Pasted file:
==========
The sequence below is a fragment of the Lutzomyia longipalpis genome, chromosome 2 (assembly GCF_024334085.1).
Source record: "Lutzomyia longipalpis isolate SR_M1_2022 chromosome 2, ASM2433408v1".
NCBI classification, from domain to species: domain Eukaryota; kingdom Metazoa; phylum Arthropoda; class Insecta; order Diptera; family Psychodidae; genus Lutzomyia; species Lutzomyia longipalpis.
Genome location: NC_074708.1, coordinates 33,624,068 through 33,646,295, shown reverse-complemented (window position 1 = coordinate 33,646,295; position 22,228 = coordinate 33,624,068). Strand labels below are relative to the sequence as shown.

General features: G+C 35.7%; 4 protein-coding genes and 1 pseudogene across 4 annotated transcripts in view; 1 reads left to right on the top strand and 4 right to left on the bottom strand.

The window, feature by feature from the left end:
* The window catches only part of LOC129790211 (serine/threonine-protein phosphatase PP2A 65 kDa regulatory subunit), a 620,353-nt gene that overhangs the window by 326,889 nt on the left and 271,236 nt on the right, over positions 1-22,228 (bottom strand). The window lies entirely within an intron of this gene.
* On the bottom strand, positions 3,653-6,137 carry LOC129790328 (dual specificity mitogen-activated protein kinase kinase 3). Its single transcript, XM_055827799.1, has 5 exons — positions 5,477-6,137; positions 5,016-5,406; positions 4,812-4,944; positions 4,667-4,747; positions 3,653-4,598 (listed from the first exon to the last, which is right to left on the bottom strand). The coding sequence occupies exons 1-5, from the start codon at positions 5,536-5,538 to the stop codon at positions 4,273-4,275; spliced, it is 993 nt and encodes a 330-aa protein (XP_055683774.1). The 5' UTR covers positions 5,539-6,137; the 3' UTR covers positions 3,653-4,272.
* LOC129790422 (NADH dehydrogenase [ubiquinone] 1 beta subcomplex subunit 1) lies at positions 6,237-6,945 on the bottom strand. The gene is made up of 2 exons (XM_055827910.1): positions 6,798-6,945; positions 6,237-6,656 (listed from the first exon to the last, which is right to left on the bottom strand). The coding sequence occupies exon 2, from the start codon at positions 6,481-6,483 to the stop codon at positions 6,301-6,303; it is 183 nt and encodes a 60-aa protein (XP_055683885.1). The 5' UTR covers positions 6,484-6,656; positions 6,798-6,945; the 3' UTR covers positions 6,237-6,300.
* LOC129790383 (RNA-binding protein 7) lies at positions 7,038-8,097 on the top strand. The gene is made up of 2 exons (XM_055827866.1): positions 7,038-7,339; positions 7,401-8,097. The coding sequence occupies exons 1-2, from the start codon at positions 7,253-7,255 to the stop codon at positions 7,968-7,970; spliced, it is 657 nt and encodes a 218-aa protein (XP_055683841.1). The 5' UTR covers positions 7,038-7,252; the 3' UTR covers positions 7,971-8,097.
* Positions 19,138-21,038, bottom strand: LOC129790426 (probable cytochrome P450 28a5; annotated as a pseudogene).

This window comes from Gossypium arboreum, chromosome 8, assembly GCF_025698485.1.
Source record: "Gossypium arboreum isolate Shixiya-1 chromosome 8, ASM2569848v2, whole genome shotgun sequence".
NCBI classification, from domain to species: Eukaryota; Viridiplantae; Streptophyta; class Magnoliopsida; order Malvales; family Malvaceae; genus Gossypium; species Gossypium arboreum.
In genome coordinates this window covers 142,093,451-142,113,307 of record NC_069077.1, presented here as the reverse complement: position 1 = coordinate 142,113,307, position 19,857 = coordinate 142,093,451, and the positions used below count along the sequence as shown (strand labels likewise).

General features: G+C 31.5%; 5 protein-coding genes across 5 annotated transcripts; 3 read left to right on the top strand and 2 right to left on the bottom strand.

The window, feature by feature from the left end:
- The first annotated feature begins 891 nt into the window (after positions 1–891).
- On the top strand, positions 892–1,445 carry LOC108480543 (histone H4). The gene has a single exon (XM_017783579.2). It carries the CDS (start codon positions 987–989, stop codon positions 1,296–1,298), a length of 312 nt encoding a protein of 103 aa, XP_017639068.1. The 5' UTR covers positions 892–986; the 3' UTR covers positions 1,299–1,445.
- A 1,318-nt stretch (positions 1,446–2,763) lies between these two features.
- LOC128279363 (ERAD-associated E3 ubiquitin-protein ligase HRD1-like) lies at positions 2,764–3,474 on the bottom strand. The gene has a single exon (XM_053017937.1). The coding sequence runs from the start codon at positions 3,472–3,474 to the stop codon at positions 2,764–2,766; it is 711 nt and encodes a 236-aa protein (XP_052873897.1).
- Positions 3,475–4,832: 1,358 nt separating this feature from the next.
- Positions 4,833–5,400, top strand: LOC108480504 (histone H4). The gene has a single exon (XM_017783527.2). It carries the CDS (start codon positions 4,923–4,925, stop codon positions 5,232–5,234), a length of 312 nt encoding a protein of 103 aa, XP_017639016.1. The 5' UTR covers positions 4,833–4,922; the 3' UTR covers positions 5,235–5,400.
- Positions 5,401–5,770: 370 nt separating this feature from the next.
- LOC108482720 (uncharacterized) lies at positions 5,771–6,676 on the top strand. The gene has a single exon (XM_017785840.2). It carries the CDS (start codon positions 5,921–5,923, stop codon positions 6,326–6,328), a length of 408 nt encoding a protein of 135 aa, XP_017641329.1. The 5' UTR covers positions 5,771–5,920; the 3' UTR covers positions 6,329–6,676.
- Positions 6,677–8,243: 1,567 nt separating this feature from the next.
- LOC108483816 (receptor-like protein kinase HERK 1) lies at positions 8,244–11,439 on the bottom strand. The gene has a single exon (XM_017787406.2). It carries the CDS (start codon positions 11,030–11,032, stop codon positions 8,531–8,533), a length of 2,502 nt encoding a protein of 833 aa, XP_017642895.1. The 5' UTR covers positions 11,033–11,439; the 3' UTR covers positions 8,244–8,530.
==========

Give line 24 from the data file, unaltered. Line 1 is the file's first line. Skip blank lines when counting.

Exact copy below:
- Positions 5,401–5,770: 370 nt separating this feature from the next.